By Teri Walker–
Representatives from Apache and Navajo counties, and their respective communities are striving to position northeastern Arizona as a natural resource and energy corridor in a bid to increase economic development in the region.
The Real AZ Development Council, billed as a collaborative economic development group, has adopted the moniker Real AZ Corridor to attract industry and employment to the area.
Resources, energy, access and lifestyle make up the “Real” in the group’s name, and its website (realazcorridor.com) lists the various companies and potential industries that are emerging in the area related to wind and solar power, forest restoration and timber production, biomass, geothermal resources, algae, carbon dioxide storage and potash mining.
“A big part of Arizona’s future is going to play out in this region,” said Navajo County Board of Supervisors Chairman and Real AZ Development Council Chairman David Tenney in a media release.
“We’re going after future-focused companies that are looking for sustainable energy access and early-stage development opportunities,” Tenney continued.
Members of the Real AZ Council include Navajo and Apache counties, the communities of Holbrook, Pinetop-Lakeside, Show Low, Snowflake, Taylor, Winslow, Eagar, St. Johns and Springerville. Unincorporated areas in both counties are also represented, and area business owners and residents also attend the group’s monthly meetings.
“The analogy I like to use is Real AZ Corridor is the mall, and the individual communities are the stores,” said Taylor Town Manager and Real AZ Corridor Coordinator Eric Duthie. “We’re going to do what we can to make companies aware of what exists here, and the communities will work with them directly. Our major focus is on jobs–getting them here.”
The group, which earned the 2010 Governor’s Excellence Award for Innovative Economic Development, held its monthly meeting last week and invited American West Potash CEO Pat Avery to make a presentation about the mining company’s plans to develop a potash mine in the Holbrook Basin near Petrified Forest National Park. Avery reported the mine and his company’s land holdings are situated in Apache County, but the bulk of its infrastructure and headquarters would be based in Navajo County. He said American West could break ground on the mine by fall of 2012, with a potential mine opening by early 2014, which some have said seems to be an aggressive timeline.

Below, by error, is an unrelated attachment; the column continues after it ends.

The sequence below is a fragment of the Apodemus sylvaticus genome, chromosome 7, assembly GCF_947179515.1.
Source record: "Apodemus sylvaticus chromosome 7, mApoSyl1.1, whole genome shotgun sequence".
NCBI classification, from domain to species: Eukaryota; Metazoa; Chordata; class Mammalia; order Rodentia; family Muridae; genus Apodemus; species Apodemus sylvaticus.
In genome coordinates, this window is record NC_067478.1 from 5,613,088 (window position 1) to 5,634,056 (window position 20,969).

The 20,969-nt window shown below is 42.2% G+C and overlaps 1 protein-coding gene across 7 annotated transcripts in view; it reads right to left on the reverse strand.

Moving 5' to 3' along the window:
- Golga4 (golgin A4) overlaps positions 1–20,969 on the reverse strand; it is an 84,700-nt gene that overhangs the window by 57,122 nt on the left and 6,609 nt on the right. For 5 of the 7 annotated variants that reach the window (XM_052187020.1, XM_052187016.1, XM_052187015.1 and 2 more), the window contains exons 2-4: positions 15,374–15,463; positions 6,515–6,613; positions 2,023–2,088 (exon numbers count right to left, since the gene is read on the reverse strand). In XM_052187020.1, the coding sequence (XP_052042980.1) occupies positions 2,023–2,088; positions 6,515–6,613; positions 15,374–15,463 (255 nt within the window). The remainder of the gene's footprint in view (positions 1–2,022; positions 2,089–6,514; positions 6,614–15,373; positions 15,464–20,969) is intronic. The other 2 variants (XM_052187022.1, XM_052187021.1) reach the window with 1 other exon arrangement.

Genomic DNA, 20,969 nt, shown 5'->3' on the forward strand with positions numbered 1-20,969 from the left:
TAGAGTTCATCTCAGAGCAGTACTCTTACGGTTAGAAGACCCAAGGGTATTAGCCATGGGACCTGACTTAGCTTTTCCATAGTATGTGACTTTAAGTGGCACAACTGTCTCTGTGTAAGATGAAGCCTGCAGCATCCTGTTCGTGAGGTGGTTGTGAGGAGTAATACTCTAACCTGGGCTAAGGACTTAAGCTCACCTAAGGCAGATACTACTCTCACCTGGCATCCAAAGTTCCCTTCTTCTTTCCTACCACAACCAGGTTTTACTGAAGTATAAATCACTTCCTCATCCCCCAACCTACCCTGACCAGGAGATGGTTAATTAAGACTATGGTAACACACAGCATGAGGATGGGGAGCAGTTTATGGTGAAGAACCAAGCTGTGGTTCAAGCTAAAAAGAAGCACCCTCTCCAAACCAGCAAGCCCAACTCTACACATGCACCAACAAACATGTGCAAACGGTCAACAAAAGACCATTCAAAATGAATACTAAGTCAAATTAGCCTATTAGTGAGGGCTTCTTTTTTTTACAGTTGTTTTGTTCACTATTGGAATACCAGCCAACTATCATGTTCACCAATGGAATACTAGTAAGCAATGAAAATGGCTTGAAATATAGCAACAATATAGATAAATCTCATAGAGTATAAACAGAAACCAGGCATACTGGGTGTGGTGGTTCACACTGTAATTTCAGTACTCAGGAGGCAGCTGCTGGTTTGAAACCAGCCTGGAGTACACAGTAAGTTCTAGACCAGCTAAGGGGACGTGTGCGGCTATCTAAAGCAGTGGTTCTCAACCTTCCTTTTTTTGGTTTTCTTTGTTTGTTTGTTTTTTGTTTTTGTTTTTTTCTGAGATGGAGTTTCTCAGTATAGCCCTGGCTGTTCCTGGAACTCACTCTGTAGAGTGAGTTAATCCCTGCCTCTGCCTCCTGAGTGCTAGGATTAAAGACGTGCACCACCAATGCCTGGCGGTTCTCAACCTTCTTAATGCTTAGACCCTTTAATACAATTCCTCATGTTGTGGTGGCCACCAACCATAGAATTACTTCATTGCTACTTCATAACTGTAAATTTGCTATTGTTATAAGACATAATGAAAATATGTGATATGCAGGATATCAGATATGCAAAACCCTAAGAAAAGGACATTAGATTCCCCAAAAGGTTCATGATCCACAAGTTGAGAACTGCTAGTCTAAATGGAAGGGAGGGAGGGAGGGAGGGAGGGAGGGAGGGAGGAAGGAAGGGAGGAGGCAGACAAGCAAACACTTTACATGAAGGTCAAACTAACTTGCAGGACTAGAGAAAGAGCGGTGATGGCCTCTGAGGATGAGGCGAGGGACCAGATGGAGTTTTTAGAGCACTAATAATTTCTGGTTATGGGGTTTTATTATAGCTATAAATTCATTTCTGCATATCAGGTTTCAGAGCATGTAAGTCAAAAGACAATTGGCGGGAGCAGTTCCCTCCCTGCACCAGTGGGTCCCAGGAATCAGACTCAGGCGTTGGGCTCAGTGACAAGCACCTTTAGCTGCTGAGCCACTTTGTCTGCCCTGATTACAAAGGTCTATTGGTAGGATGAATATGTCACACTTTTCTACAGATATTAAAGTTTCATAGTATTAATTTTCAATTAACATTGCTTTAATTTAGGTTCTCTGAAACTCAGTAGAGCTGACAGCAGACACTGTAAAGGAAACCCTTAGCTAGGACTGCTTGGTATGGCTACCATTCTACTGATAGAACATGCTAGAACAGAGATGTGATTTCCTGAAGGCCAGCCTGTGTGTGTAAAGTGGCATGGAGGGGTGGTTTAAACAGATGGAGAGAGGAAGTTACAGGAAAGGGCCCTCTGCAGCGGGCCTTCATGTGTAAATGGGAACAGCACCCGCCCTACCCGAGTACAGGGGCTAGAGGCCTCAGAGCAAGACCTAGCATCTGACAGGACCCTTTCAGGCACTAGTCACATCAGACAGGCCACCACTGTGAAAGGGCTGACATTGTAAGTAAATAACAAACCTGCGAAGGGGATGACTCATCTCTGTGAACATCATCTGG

Avery said the mine could bring 300 to 350 hourly jobs, ranging from $20 to $28 per hour, with built-in overtime and benefits additional. Another 30 to 100 salaried positions, including accountants, IT techs, geologists and engineers, would range from approximately $50,000 to $120,000 starting wages, plus benefits.
Real AZ members asked what their group could do to support mine development, and offered to provide letters of support and attend public meetings that will be held during the public scoping process.
In other business, Duthie said the Arizona Commerce Authority’s (formerly the Arizona Department of Commerce) annual rural economic development grant program may have a grant available this year that would provide funding for technical assistance and social media. Real AZ relies heavily on its Internet presence in its marketing efforts, Duthie said, and such a grant would help greatly in outreach efforts.
Duthie also reported that area individuals are being considered for positions on the board of directors for the Commerce Authority’s Rural Business Development Council’s Rural Advisory Group. The group has recommended representatives from Apache and Navajo counties, and official confirmation of their appointments is pending.
“The Commerce Authority sees us as having the authority to speak for both counties, so I anticipate they’ll be accepted,” said Duthie.
Finally, Duthie said that from September to November, the group’s website had 424 viewers, and that he received an inquiry about forest industry jobs from a man in Spain last week.
“There’s a guy sitting there in Spain who found us. My point is, we’re getting noticed. People are finding us,” said Duthie.
“At first I was skeptical, but I’ve seen a lot of progress and I have a lot of hope for this group,” said Snowflake Councilman Tom Poscharsky.